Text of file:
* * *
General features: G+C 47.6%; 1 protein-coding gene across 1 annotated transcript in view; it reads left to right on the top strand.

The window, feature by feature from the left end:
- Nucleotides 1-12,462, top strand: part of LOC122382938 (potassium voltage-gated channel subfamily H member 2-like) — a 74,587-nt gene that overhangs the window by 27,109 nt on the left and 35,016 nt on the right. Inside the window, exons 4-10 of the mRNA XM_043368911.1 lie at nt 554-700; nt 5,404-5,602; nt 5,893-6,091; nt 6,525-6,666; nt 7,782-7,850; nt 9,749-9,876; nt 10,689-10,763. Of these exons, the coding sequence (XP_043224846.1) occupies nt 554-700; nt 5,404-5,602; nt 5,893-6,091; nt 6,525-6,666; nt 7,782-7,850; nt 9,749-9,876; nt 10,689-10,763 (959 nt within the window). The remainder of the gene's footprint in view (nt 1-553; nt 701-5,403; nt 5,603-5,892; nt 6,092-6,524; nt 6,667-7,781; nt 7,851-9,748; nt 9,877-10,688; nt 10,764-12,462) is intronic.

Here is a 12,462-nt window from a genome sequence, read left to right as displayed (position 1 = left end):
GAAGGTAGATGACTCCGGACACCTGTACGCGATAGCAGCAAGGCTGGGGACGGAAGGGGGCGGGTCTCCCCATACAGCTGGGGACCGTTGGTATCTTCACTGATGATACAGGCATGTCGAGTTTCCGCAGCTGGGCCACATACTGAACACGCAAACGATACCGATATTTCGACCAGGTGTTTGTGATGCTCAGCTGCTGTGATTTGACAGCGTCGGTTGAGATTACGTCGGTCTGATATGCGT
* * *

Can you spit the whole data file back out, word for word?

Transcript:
General features: G+C 47.6%; 1 protein-coding gene across 1 annotated transcript in view; it reads left to right on the top strand.

The window, feature by feature from the left end:
- Nucleotides 1-12,462, top strand: part of LOC122382938 (potassium voltage-gated channel subfamily H member 2-like) — a 74,587-nt gene that overhangs the window by 27,109 nt on the left and 35,016 nt on the right. Inside the window, exons 4-10 of the mRNA XM_043368911.1 lie at nt 554-700; nt 5,404-5,602; nt 5,893-6,091; nt 6,525-6,666; nt 7,782-7,850; nt 9,749-9,876; nt 10,689-10,763. Of these exons, the coding sequence (XP_043224846.1) occupies nt 554-700; nt 5,404-5,602; nt 5,893-6,091; nt 6,525-6,666; nt 7,782-7,850; nt 9,749-9,876; nt 10,689-10,763 (959 nt within the window). The remainder of the gene's footprint in view (nt 1-553; nt 701-5,403; nt 5,603-5,892; nt 6,092-6,524; nt 6,667-7,781; nt 7,851-9,748; nt 9,877-10,688; nt 10,764-12,462) is intronic.

Here is a 12,462-nt window from a genome sequence, read left to right as displayed (position 1 = left end):
GAAGGTAGATGACTCCGGACACCTGTACGCGATAGCAGCAAGGCTGGGGACGGAAGGGGGCGGGTCTCCCCATACAGCTGGGGACCGTTGGTATCTTCACTGATGATACAGGCATGTCGAGTTTCCGCAGCTGGGCCACATACTGAACACGCAAACGATACCGATATTTCGACCAGGTGTTTGTGATGCTCAGCTGCTGTGATTTGACAGCGTCGGTTGAGATTACGTCGGTCTGATATGCGT